on feminism and friendliness

I’m trying to figure out what this means:

It is really f***ing toxic to the feminist movement to suggest that we need to be more open and welcoming to men. That’s like saying that the civil rights movement should have been more open and inclusive towards white people. And this isn’t to say that men can’t be involved in feminism, in the same way that white people are still able to fight against racism – it’s just that movements working to forward the rights and freedoms of the oppressed should never, ever try to make themselves more friendly to those who have been historically oppressive.

That’s just common sense.

The author, bellejarblog, writing for The Outlier Collective, is responding to a video starring Christina Hoff Summers, a self-described “equity feminist,” who, in the video, seems to respond to the alleged “War on Men” with a call for more friendliness to men and to women of less to-the-far-left political persuasion.

I’m curious about bellejarblog’s definition of “friendly.” And I’m very, very curious about bellejarblog’s definition of “never, ever.” Also, “common sense.”

Maybe bellejarblog is saying that one should not fraternize with the enemy? Fair enough. But who is the enemy? I don’t think Hoff Summers indicates that one should be friendly to those who abuse you.

And are enemies “forever?” Do enemies change their minds, and become your allies?

I’m pretty sure it’s possible. In fact, I believe it’s important to know its possible. To know that if you are consistent and fair in your intent, if you demonstrate your view, your needs, and perspective with compassion, empathy, as well as impatience and a earnest sense of urgency (along with your peers, who may need to number in the millions in some cases), it is in fact the case that your enemy, your oppressor, will come around.

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it’s worth noting

Tracie Egan Morrissey has a pointed reaction to a New York Magazine fluff piece called “The Retro Wife.”

Both articles are worth reading, especially if you have the time and the inclination to furrow your brow, roll your eyes, and, as Tracie Egan Morrissey elegantly notes, “feel flames on the side of your face.”

I also like to think Tracie Egan Morrissey would count me among those feminist housewives she imagines reading her article. (Hey, Tracie.)

And I know that Lisa Miller would never have wanted to interview me for the story she wrote, because I do not think women are better suited to raising children than men. (Nor would I, under any circumstances, have laundry on my floor or dishes in my sink were Lisa Miller to come to my home.)

Look. I’m a wife. I’m working. For now, without pay, raising the kids, managing the home, volunteering at the school… I do what I gotta do, like any spouse is supposed to. Like any spouse wants to. 

I’m highly educated. I’m not religious (in that it doesn’t dictate my life choices or gender expectations). I have ambition (now that I’ve gotten over a little bout of insecurity right after I had our children), but I’m patient.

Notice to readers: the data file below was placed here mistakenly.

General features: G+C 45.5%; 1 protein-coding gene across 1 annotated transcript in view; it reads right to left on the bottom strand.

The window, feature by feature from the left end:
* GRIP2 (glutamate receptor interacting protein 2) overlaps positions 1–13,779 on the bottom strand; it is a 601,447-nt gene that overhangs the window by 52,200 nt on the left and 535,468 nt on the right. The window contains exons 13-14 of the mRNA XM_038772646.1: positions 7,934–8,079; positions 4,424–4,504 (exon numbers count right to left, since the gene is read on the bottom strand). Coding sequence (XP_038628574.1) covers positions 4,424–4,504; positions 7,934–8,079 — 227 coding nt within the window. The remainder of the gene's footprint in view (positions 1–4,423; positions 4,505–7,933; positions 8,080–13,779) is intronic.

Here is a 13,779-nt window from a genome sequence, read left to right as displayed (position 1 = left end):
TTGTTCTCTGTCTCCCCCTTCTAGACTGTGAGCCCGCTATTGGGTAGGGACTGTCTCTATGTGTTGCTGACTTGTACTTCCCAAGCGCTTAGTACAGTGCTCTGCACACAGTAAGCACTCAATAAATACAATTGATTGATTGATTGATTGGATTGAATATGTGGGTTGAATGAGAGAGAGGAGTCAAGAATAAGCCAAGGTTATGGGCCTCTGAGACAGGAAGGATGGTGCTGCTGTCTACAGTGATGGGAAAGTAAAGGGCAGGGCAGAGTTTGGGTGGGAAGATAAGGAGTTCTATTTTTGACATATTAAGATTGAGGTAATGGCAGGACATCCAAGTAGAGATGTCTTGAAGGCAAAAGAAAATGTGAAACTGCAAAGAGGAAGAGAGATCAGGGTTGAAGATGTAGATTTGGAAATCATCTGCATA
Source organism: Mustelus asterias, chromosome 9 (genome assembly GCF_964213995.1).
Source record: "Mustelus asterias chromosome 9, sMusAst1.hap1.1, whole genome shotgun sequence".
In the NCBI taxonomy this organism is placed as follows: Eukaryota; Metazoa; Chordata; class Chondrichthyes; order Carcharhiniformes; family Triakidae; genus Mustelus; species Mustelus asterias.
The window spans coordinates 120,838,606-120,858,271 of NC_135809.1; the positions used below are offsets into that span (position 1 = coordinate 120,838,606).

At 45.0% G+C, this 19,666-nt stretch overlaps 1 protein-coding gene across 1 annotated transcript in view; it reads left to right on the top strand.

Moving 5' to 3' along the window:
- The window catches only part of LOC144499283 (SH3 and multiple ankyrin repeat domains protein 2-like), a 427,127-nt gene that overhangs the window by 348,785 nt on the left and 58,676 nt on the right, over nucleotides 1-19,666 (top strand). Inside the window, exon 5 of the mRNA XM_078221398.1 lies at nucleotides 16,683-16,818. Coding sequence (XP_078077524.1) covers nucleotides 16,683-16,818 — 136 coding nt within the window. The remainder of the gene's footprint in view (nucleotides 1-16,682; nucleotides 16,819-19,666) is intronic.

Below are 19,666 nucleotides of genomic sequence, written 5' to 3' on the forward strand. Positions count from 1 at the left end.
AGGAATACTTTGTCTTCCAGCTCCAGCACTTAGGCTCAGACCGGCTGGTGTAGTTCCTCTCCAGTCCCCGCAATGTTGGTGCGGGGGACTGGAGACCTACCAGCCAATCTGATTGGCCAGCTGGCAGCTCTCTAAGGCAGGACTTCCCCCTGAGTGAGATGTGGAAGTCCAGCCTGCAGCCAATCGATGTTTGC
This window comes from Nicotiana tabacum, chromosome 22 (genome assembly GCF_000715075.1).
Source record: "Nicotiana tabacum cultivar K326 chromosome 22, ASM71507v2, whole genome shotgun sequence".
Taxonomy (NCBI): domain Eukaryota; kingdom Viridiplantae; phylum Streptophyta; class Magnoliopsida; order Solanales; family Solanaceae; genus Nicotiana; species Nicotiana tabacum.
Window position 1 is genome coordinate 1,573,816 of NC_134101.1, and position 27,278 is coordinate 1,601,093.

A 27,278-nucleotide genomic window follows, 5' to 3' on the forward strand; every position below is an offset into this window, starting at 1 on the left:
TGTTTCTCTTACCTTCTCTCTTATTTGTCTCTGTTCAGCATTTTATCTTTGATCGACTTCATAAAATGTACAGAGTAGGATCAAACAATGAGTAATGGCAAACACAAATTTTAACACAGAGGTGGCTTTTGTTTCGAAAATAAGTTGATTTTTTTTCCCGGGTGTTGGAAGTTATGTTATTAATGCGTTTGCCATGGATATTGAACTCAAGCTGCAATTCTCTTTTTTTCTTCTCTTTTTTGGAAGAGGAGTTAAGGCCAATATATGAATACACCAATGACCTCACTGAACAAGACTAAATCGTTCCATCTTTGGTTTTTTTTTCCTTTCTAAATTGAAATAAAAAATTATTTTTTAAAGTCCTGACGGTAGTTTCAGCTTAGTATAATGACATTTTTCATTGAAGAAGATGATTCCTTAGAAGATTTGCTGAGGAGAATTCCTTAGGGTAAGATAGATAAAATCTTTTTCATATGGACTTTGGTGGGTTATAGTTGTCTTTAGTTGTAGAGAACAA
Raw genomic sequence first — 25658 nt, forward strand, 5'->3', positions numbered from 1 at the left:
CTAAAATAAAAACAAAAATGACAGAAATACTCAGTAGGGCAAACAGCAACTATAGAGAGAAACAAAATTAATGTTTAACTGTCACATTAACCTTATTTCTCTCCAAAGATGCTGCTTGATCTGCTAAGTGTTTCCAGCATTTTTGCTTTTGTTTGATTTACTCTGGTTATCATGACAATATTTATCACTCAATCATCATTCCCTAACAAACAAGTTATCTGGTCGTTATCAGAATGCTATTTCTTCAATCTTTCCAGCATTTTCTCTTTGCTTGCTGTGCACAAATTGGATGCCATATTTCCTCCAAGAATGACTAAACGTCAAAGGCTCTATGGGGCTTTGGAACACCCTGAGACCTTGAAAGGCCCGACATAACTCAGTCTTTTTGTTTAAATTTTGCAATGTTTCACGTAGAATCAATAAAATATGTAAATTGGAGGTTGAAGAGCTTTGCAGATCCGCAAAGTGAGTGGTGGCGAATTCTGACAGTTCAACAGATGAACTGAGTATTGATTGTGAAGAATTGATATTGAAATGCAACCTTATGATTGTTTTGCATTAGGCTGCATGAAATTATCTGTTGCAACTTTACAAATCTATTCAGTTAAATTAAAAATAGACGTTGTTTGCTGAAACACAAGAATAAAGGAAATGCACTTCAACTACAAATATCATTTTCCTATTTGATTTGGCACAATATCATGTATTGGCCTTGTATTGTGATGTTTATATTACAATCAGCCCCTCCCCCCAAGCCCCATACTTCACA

I’m a good wife. There are a lot of us out there, feminist or not.

Not much to write about, but it’s at least worth noting.

 

related by equality

There’s a petition on The White House’s site asking that the President stop using the phrase “wives, mothers and daughters,” because it is counterproductive to the fight for women’s equality. Tracy Clark-Flory, writing for Salon, quotes McKenna Miller on the issue as it would be applied to gay rights: “The reason to fight homophobia isn’t because ‘you’ve got a gay friend,’ it’s because it’s simply the right thing to do. The reason why a woman is valuable isn’t because she’s someone’s sister, or daughter, or wife, it’s because of the person she is unto herself.”

True. The reason to expect, let alone fight for, equality among sexes (male, female, or transgendered), or among those with different sexual orientations, or among those with different abilities, or among those with different religions, is because it’s the right thing to do.

But why do we do the right thing? We do the right thing because we know we wouldn’t want the wrong thing done to us.

Each one of “us” in this country comprise a community: A big, messy community in which you may never meet even one 10,000th of one percent of all of its members. It’s a community that can make you feel lonely, isolated, or safe and in good company.

When you hear a phrase like “wives, mothers, and daughters,” and in the case of gay rights, perhaps not the phrase “gay friend,” but the more accurate, if not all encompassing, phrase “sisters, brothers, sons, and daughters,” the people named are no longer “them.” They become one of “us.”

There should be no reluctance in using the fact that one is a part of something–a marriage, a family, a community–in arguing for equality. Nobody diminishes me for naming what I am in relation to others. I am proud of my relationship to others: as a wife, a mother, a daughter, a sister, an aunt, a friend, an employee, a volunteer, a citizen. I am not isolated, I am not alone. I am safe and in good company.

Sure, the President used shorthand, likely because he is trying to appeal to a pretty stubborn segment of old-school old boys’ club members. Whatever. There are bigger fights to fight.